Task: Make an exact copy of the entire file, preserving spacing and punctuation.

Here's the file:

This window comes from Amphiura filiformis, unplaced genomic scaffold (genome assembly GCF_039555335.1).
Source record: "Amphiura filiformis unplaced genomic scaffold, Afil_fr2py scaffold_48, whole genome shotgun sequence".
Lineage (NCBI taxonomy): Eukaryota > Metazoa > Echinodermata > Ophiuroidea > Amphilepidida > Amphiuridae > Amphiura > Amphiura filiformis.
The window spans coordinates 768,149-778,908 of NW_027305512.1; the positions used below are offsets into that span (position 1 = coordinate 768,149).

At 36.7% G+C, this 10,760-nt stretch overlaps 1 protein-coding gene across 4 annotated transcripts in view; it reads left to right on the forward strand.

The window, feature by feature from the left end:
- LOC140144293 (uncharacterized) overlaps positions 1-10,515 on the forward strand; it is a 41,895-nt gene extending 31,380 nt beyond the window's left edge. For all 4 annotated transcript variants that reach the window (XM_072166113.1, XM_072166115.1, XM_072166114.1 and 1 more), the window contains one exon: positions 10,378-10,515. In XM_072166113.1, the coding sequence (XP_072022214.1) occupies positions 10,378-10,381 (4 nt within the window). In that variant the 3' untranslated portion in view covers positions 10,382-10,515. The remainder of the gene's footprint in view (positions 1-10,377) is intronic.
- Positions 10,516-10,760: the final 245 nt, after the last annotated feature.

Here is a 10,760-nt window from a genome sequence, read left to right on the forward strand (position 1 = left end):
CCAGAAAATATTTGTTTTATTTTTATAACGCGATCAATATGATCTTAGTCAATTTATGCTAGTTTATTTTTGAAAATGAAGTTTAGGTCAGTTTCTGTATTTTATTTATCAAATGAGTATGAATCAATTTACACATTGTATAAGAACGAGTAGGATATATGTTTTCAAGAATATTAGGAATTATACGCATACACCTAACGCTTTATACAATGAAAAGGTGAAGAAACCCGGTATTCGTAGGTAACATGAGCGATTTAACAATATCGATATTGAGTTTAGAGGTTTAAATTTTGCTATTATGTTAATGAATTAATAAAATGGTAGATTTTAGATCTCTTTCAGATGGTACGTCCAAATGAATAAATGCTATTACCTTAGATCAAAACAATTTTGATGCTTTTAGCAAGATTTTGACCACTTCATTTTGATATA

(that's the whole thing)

This window comes from Amphiura filiformis, unplaced genomic scaffold (genome assembly GCF_039555335.1).
Source record: "Amphiura filiformis unplaced genomic scaffold, Afil_fr2py scaffold_48, whole genome shotgun sequence".
Lineage (NCBI taxonomy): Eukaryota > Metazoa > Echinodermata > Ophiuroidea > Amphilepidida > Amphiuridae > Amphiura > Amphiura filiformis.
The window spans coordinates 768,149-778,908 of NW_027305512.1; the positions used below are offsets into that span (position 1 = coordinate 768,149).

At 36.7% G+C, this 10,760-nt stretch overlaps 1 protein-coding gene across 4 annotated transcripts in view; it reads left to right on the forward strand.

The window, feature by feature from the left end:
- LOC140144293 (uncharacterized) overlaps positions 1-10,515 on the forward strand; it is a 41,895-nt gene extending 31,380 nt beyond the window's left edge. For all 4 annotated transcript variants that reach the window (XM_072166113.1, XM_072166115.1, XM_072166114.1 and 1 more), the window contains one exon: positions 10,378-10,515. In XM_072166113.1, the coding sequence (XP_072022214.1) occupies positions 10,378-10,381 (4 nt within the window). In that variant the 3' untranslated portion in view covers positions 10,382-10,515. The remainder of the gene's footprint in view (positions 1-10,377) is intronic.
- Positions 10,516-10,760: the final 245 nt, after the last annotated feature.

Here is a 10,760-nt window from a genome sequence, read left to right on the forward strand (position 1 = left end):
CCAGAAAATATTTGTTTTATTTTTATAACGCGATCAATATGATCTTAGTCAATTTATGCTAGTTTATTTTTGAAAATGAAGTTTAGGTCAGTTTCTGTATTTTATTTATCAAATGAGTATGAATCAATTTACACATTGTATAAGAACGAGTAGGATATATGTTTTCAAGAATATTAGGAATTATACGCATACACCTAACGCTTTATACAATGAAAAGGTGAAGAAACCCGGTATTCGTAGGTAACATGAGCGATTTAACAATATCGATATTGAGTTTAGAGGTTTAAATTTTGCTATTATGTTAATGAATTAATAAAATGGTAGATTTTAGATCTCTTTCAGATGGTACGTCCAAATGAATAAATGCTATTACCTTAGATCAAAACAATTTTGATGCTTTTAGCAAGATTTTGACCACTTCATTTTGATATA